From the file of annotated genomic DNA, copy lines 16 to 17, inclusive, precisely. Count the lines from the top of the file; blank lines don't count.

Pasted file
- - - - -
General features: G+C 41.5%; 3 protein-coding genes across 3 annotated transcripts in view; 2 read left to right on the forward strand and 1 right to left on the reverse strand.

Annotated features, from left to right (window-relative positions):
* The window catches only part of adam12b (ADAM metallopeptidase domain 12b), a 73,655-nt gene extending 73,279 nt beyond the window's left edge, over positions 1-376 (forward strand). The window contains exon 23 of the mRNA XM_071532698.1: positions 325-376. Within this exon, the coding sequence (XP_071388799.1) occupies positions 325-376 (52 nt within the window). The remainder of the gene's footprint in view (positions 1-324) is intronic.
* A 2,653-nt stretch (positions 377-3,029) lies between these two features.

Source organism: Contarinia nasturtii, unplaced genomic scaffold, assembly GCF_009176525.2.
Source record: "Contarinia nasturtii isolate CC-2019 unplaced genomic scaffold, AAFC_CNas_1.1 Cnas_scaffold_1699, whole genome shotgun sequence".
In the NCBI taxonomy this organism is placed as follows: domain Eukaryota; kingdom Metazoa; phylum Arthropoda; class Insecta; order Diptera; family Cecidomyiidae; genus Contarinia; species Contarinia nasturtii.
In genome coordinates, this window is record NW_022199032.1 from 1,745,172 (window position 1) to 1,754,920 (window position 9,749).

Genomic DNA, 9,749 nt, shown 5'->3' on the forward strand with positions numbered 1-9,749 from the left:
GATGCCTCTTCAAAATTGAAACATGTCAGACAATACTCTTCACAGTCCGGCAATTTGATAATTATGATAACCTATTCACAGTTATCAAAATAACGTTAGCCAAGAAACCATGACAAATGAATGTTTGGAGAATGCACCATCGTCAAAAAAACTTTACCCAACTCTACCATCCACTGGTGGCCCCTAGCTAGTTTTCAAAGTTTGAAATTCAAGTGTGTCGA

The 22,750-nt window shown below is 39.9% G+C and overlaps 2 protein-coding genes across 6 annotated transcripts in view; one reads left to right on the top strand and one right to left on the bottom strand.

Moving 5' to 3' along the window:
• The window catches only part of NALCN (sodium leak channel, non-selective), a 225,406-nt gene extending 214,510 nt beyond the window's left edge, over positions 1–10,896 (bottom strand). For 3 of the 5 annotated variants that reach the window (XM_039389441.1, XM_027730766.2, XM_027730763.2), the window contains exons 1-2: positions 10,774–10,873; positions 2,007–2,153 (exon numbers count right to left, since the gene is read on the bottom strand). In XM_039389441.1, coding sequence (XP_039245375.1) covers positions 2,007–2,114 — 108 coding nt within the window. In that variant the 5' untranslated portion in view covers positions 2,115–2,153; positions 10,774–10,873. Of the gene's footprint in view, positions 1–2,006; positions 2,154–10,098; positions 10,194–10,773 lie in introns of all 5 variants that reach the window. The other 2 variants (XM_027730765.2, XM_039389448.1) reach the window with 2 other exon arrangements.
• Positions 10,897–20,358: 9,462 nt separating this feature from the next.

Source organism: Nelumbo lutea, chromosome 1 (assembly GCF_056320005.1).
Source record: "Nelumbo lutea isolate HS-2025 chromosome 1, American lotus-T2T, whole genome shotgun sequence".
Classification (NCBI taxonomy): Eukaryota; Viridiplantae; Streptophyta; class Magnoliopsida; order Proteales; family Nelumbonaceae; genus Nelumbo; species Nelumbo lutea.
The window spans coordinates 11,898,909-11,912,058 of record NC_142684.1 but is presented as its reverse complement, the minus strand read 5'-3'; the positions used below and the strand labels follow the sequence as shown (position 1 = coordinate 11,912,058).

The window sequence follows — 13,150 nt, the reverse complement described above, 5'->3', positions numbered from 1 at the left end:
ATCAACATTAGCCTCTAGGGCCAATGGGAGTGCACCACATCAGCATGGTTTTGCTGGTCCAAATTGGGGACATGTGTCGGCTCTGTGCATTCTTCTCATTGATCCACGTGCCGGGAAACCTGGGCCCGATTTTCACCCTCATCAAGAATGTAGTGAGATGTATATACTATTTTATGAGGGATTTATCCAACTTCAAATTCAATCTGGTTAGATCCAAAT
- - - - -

Source record: "Nelumbo lutea isolate HS-2025 chromosome 1, American lotus-T2T, whole genome shotgun sequence".
Classification (NCBI taxonomy): Eukaryota; Viridiplantae; Streptophyta; class Magnoliopsida; order Proteales; family Nelumbonaceae; genus Nelumbo; species Nelumbo lutea.